HAMPTON ROADS, Va. – A gambling addiction can cause you to lose your house, job and your loved ones.
A News 3 Investigation examines gambling addictions as we head into one of the biggest sporting event weekends of the year.
Super Bowl 2022 takes place this Sunday.
In the state of Virginia, people can participate in skilled gaming, the lottery, horse racing and sports betting. There have never been so many legal ways to gamble in the Commonwealth.
“When you're a gambling addict, you'll do just about anything,” said Bob Cabaniss, founder and executive director of the Williamsville Wellness/Summit Hill Rehabilitation Centers. The centers treat people who have various kinds of addictions.
Cabaniss is also a gambling addict who has been in recovery for the past 18 years. He talked to News 3 about the dark side of gambling.
“I had to have the action every day,” said Cabaniss.
He said over the course of several decades, he gambled away millions of dollars.
“It's a big mess, but while you're in the throes of it, you don't think it's a big mess,” said Cabaniss.
He liked betting on sports, especially baseball.
“If you bet on baseball, you're normally pretty sick, because you can't beat baseball,” said Cabaniss.
He said one of his biggest wagers was a $50,00 bet on Super Bowl one year.
The American Gaming Association released new numbers saying a record 31.4 million Americans plan to bet on this year’s Super Bowl, a 35% increase from 2021, betting an estimated $7.61 billion on the big game, which is a 78% increase from last year.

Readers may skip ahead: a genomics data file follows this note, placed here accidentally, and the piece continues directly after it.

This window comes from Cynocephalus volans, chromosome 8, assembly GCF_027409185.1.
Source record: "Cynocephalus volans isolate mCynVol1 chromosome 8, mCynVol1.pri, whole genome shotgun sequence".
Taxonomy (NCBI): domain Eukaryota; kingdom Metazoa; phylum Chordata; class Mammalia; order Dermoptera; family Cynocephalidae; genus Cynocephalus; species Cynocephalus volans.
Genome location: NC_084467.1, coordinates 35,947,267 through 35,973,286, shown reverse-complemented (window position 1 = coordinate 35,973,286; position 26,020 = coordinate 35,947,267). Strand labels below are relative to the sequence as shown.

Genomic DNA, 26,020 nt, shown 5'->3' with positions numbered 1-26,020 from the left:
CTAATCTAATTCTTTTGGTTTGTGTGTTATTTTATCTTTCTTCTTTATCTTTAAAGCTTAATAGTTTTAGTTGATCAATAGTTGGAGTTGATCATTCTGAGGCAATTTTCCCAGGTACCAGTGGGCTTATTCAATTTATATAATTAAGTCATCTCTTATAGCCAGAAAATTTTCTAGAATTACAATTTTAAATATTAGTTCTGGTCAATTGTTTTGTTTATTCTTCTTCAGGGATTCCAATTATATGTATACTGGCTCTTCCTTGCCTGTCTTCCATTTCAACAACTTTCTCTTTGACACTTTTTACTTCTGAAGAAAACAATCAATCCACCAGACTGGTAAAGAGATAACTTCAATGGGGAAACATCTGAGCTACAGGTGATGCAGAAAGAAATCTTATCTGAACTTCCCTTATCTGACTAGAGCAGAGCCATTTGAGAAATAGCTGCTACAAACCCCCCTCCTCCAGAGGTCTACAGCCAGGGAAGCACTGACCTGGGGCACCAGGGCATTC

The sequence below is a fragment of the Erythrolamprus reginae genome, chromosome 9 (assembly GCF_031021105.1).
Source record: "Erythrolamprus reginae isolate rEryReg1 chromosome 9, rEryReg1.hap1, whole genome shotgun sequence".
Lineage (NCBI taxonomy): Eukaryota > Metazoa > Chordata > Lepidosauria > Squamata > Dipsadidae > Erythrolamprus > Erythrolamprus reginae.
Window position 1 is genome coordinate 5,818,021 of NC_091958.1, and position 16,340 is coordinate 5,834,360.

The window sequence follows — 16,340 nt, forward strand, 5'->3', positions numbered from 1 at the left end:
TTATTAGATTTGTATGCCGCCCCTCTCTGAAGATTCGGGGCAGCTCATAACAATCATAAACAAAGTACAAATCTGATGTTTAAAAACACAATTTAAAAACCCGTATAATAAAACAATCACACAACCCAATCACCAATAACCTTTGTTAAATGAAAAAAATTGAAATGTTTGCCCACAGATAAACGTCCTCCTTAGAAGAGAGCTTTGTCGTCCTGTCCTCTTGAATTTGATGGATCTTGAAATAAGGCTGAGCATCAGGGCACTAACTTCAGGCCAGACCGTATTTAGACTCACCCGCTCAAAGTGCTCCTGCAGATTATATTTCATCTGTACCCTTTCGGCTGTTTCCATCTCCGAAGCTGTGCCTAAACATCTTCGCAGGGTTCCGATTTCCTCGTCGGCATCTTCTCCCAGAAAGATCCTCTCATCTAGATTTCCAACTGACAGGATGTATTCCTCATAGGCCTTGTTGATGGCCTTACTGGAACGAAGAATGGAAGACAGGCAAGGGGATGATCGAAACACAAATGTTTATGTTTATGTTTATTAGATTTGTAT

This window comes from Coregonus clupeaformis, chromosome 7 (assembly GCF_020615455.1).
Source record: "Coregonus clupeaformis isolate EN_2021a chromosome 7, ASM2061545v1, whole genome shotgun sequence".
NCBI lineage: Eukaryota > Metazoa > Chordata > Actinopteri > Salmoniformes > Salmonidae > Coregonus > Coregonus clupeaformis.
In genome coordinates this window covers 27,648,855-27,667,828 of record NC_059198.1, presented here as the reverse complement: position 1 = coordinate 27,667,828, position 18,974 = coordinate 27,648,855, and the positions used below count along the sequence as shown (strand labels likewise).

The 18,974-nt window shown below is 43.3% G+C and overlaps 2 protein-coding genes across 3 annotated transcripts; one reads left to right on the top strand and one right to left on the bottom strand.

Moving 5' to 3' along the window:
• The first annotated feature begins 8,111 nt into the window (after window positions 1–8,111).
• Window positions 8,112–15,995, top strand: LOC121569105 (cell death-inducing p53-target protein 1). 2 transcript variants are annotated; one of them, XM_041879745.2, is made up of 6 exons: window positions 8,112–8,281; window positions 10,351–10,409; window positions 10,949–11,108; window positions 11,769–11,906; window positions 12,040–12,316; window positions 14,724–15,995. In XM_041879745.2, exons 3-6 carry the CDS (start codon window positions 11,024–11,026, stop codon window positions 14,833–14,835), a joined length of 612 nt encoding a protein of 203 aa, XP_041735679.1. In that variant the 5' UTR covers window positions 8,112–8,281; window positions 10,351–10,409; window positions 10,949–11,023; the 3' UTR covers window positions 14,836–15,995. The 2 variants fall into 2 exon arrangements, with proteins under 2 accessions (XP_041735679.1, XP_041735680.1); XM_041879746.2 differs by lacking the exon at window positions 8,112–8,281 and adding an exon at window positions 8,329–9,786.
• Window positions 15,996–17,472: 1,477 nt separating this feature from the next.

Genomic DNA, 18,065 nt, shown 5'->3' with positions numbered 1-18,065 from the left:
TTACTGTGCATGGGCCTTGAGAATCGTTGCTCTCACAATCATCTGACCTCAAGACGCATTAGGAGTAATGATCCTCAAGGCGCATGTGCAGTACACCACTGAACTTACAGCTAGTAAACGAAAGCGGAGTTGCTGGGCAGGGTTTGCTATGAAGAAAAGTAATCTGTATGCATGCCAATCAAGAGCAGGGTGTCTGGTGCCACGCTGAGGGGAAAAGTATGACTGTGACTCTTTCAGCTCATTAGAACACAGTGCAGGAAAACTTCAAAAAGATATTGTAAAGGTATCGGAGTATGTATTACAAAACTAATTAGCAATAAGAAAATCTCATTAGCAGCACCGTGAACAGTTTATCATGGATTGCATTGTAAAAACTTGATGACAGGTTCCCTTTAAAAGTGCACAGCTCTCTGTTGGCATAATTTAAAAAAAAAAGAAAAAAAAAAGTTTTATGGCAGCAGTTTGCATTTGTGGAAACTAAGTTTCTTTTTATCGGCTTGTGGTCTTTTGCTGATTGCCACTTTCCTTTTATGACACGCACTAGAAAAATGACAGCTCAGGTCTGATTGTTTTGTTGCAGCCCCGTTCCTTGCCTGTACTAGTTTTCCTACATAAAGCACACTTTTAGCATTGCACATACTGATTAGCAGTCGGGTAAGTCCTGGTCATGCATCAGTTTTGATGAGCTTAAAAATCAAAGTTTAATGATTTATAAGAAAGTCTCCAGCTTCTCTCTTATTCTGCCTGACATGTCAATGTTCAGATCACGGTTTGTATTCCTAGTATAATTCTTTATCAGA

Carolyn Hawley is the president of Virginia Council on Problem Gambling.
She said with increased opportunities to gamble, we're going to see more people developing problems.
The council reported an increase to the number of people calling their helpline in 2021.
Hawley said they attribute the increase to more people reaching out for help as well as more awareness about the helpline.
“What we've seen is this incredible expansion regarding our callers who are calling about problems with sports betting,” said Hawley.
She said they’ve seen an increase in younger callers as well.
“We need to work with our clergy members, our healthcare providers on how to recognize gambling disorders in family members. This is a hidden addiction - you don't smell it; you don't have bloodshot eyes,” said Hawley.
She said it is an addiction that can cause you to spend way too much money, lie to loved ones, have issues at work or in relationships and sometimes find things spiraling out of control.
“Often by the time somebody comes in and you find out there's a problem, finances have been devastated, lives have been ruined, jobs have been lost. It may have gone as far into involve criminal activity,” said Hawley.
She said that is why they are trying to educate people before things spiral out of control.
Cabaniss got help 18 years ago with the encouragement of his wife. He believes more money that’s generated from legalized gaming and gambling should be put towards help those with problem gambling.
While he’s not against gambling, he thinks it can have a negative impact on society.
Cabaniss said the winners are the bookies, the state and the casinos who are making money.
“They don't lose money in these things. The better loses; the person loses; the economy loses,” said Cabaniss.
Experts say gambling addicts also have a higher rate of suicide.
They say there are different levels when it comes to the problem. Some people experience a full-blown addiction to gambling, while others may experience just problematic behavior associated with it.
If you or someone you know has a gambling problem, you can call 1-888-532-3500.
For more information about the Virginia Council on Problem Gambling, click here.
To learn more about the Williamsville Wellness/ Summit Hill Rehabilitation Centers, click here.